The RBI Act, 1934, provides that the RBI management should have a full-time Governor and not more than four Deputy Governors.
The tradition of appointing a professional banker as one of the RBI Deputy Governor had come in for some debate in the country, with some bank unions even representing to the Finance Ministry that there was a conflict of interest issue in such a practice. Meanwhile, sources said that the Government had found a candidate for the Managing Director’s post of State Bank of India. But a Cabinet panel was yet to clear the appointment
ICICI Bank's new CEO to be decided in January
Business Standard / Mumbai / December 6, 2008
The board of ICICI Bank, the country’s second-largest lender, will take a final call on appointing a successor to K V Kamath, its present managing director and chief executive officer, next month. The bank’s joint managing director and CFO Chanda Kochhar and ICICI Prudential Life Insurance CEO Shikha Sharma are said to be the front runners.
In addition, ICICI Bank will also take a call on Kamath’s role at a time when the global credit crisis has impacted banks globally. Kamath’s term as MD and CEO is scheduled to end in April, 2009.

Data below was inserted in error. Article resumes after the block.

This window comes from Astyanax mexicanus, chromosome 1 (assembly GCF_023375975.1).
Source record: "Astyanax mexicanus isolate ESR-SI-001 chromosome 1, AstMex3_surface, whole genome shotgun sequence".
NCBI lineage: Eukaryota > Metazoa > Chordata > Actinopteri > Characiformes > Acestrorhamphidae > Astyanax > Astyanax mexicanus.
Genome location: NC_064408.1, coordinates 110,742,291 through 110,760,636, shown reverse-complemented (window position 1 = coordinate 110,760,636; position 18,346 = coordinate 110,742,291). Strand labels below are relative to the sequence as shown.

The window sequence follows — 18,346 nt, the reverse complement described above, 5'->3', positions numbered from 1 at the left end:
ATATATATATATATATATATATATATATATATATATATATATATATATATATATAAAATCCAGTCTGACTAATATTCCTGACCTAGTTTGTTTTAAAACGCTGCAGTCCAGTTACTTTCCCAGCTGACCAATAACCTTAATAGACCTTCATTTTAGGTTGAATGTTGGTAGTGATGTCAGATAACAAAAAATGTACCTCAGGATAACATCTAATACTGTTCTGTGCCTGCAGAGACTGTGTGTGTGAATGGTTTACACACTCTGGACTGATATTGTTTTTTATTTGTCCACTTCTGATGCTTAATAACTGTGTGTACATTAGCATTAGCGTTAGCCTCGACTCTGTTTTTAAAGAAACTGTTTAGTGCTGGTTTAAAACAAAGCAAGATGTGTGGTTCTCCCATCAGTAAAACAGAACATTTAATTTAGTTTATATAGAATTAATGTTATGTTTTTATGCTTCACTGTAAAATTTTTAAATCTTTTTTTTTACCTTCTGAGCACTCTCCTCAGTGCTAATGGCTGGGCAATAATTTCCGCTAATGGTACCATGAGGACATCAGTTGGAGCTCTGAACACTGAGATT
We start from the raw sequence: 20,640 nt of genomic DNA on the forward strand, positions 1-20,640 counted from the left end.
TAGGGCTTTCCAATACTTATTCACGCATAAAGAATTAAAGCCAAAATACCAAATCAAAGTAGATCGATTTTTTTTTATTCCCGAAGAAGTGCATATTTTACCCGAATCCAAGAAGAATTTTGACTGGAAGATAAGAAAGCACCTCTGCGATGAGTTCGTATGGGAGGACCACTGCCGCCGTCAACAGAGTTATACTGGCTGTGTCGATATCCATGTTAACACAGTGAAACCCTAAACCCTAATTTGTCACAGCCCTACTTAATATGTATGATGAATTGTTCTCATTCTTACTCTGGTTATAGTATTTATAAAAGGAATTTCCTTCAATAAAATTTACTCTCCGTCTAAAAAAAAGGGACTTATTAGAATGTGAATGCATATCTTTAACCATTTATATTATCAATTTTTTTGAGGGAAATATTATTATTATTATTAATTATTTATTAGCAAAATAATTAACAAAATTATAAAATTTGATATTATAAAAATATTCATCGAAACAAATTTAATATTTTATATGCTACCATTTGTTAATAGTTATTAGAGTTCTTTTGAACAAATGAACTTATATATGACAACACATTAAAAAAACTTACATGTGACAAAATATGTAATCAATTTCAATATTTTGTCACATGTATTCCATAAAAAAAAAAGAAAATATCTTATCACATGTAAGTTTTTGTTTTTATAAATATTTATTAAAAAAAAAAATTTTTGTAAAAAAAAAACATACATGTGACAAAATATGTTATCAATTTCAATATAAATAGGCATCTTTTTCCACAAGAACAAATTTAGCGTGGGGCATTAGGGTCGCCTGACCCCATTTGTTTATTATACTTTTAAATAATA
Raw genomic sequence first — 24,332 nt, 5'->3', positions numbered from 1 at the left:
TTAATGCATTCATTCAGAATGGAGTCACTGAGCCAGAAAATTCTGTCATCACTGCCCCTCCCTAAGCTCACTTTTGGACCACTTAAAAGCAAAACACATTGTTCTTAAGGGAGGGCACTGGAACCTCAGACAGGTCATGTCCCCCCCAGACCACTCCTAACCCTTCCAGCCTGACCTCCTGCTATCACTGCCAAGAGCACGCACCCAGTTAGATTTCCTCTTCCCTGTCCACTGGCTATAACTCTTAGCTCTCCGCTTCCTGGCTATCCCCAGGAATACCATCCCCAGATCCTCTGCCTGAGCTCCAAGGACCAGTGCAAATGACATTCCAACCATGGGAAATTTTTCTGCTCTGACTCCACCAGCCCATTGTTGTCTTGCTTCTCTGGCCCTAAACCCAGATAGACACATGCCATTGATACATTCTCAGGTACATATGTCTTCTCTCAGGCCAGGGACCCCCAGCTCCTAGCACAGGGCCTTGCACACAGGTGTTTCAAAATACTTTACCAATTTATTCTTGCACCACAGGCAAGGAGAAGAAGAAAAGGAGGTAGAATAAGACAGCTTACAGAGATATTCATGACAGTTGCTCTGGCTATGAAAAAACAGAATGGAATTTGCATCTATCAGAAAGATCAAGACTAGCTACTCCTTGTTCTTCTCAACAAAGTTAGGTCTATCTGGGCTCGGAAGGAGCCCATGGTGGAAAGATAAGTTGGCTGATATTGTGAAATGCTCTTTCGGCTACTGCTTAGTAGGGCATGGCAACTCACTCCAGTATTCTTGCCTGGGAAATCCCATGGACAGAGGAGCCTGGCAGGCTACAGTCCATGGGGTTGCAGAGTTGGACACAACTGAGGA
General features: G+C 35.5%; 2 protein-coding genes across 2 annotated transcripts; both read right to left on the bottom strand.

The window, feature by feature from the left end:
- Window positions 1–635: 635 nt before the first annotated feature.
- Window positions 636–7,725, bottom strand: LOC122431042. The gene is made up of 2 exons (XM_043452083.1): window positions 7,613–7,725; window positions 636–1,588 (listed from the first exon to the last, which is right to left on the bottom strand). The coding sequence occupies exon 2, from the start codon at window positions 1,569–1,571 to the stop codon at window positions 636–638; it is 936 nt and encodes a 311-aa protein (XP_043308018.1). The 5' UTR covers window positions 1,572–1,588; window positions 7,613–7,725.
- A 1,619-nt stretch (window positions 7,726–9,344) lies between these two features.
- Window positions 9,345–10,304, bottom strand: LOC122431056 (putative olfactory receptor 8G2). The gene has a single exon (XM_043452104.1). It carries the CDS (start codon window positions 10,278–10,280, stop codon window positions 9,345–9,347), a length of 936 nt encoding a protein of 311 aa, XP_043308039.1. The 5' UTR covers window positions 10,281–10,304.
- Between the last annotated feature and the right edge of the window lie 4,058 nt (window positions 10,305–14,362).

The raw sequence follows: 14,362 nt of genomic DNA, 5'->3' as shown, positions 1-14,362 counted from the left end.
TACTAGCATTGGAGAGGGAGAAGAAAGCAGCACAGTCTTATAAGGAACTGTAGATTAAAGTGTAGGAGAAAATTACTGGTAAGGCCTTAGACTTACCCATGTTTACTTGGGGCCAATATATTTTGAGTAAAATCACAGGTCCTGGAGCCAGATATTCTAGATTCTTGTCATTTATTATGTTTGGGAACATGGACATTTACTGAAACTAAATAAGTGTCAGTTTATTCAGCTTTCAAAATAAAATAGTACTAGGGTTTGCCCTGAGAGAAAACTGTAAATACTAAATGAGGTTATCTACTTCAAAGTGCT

When contacted, an ICICI Bank spokesperson said he would not like to comment on speculation since the board has yet to take a decision on the matter. Sources familiar with the developments said Kamath could be appointed the non-executive chairman — a role being performed by his mentor Narayan Vaghul, who is scheduled to step down once his term ends in March. Vaghul has been with the ICICI group for 24 years.
The other option is to appoint Kamath executive chairman for a few years and then find a real successor. Kochhar is already managing the bank’s day-to-day affairs and is seen as the front runner to succeed Kamath, especially after Nachiket Mor, former deputy managing director, moved to ICICI Foundation.